In limiting a definition of “community” to people outside of academia and clinical settings, researchers can fail to incorporate a full understanding of how researchers themselves constitute a community, or series of overlapping communities. Project leadership at health clinics, hospitals, universities, or other entities constitute a set of communities in the same way that neighborhoods encompass a set of overlapping communities. Community-engaged research offers an opportunity to examine benefits and capacity changes over time in multiple communities, including those who already occupy positions of power. Ongoing collaborative evaluation helps to ensure that outcomes are reaching through barriers to support equity where it is needed most. The development of evaluation in this setting rests on current challenges to empirical models of data collection and analysis discussed by Indigenous researchers and by drawing on foundations that shift the researcher–researched roles to develop new narratives [24,26]. Decolonizing implicit bias of power in definitions of “community” in research is necessary for the health and justice of those communities involved in research activities [26].

1.5. Project Assessment in Relation to Parent Project

Methods for the parent project were designed collaboratively with a group of researchers. The parent project grew out of a series of community-engaged projects. Those prior projects resulted in questions about patient–provider communication and American Indian resilience. Upon funding, project leads developed a hiring strategy to recruit and select researchers from communities of study who were skilled at listening and critical thinking regardless of education or work experience. Once the team came together, there was intensive multiday, collaborative training. Intensive research for the parent project lasted 6–8 weeks, with additional weeks for transcriptions and ongoing analysis. This post-project activity happened long after the conclusion of the parent project.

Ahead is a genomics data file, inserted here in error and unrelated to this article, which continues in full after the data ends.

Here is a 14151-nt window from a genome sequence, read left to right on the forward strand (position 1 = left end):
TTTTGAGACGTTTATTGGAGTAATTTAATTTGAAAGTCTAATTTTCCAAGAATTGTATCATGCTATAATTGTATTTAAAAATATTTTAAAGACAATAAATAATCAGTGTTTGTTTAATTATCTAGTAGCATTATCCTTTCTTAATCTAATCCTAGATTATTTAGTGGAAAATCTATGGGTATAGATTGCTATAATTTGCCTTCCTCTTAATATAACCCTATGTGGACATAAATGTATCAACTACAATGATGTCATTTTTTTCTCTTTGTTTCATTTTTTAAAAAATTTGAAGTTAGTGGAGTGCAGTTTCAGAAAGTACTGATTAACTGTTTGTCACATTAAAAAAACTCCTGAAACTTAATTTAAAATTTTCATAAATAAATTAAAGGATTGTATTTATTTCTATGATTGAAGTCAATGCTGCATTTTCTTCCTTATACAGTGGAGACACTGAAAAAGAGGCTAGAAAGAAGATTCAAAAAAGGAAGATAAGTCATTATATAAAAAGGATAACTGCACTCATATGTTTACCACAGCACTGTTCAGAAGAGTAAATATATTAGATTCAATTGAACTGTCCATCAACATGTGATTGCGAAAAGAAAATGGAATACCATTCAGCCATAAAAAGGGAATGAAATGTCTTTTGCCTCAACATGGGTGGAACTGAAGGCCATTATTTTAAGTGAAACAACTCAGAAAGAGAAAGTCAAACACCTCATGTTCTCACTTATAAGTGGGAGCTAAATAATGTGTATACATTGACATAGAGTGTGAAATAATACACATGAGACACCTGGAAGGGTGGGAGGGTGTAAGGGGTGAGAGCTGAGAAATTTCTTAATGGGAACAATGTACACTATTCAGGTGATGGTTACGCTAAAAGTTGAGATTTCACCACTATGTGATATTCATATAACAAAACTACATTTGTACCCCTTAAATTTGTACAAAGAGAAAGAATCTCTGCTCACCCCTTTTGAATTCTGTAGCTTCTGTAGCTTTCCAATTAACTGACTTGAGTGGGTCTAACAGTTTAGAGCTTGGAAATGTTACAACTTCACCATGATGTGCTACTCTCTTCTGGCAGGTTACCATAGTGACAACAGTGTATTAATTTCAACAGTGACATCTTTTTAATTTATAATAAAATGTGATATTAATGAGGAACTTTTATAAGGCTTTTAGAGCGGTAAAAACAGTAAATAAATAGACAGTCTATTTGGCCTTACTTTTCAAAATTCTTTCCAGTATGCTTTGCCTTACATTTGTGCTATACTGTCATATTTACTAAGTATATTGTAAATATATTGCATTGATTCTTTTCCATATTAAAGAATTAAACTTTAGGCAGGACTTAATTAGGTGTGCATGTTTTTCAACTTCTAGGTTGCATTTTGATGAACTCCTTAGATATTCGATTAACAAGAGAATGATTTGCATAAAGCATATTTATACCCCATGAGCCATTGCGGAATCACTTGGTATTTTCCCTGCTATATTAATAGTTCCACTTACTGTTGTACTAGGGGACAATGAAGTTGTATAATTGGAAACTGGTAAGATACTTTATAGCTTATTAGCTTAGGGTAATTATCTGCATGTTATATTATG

At the conclusion of the project, members of the team continued to stay in contact and work with one another in different capacities. We were curious about how the project impacted all of us, and wanted to ask ourselves and each other about impacts that stayed with us. Evaluation models that exist help groups to explore and understand community coalition functioning and capacity building [10,27]. In addition, the creation of the process presented an opportunity for group members to continue their work together in the development of an instrument and the dissemination of results. Engaged project approaches and designs include ongoing, iterative evaluation embedded within processes of research and implementation [10]. Development of evaluation was part of the primary collaborative training that the team led and participated in together. Leadership was provided by one of the project principal investigators (PIs). This PI is not an American Indian person, although the other two PIs are. She designed and developed the project based on learnings from Indigenous scholars and practitioners, and on experience from developing best practices for community engagement with partners outside of academia. This detailed description of the process of development and evaluation occurred on the foundation of a project structure in a communicative environment.
  • During research and analysis, team members discussed doing a post-project evaluation together. No one person prioritized this process. Instead, it was part of the ongoing discussions during analysis meetings.
  • After the project ended, several members of the group stayed in touch through professional and friendship connections. One project lead and the person who had served as a research specialist discussed checking in with the group to determine the remaining interest in evaluating the long-term impacts of the project.
  • A project lead had sent an inquiry via email to the team. All but one team member responded that they would be interested in participating. The team was unable to locate the remaining member of the team. Everyone was invited to participate in the discussion, which was possible because of trust established during the parent project.
  • The group circulated an inquiry asking people to create questions they would like to have answered about lasting impacts of the project and post-project reflections. All team members responded to the email with ideas.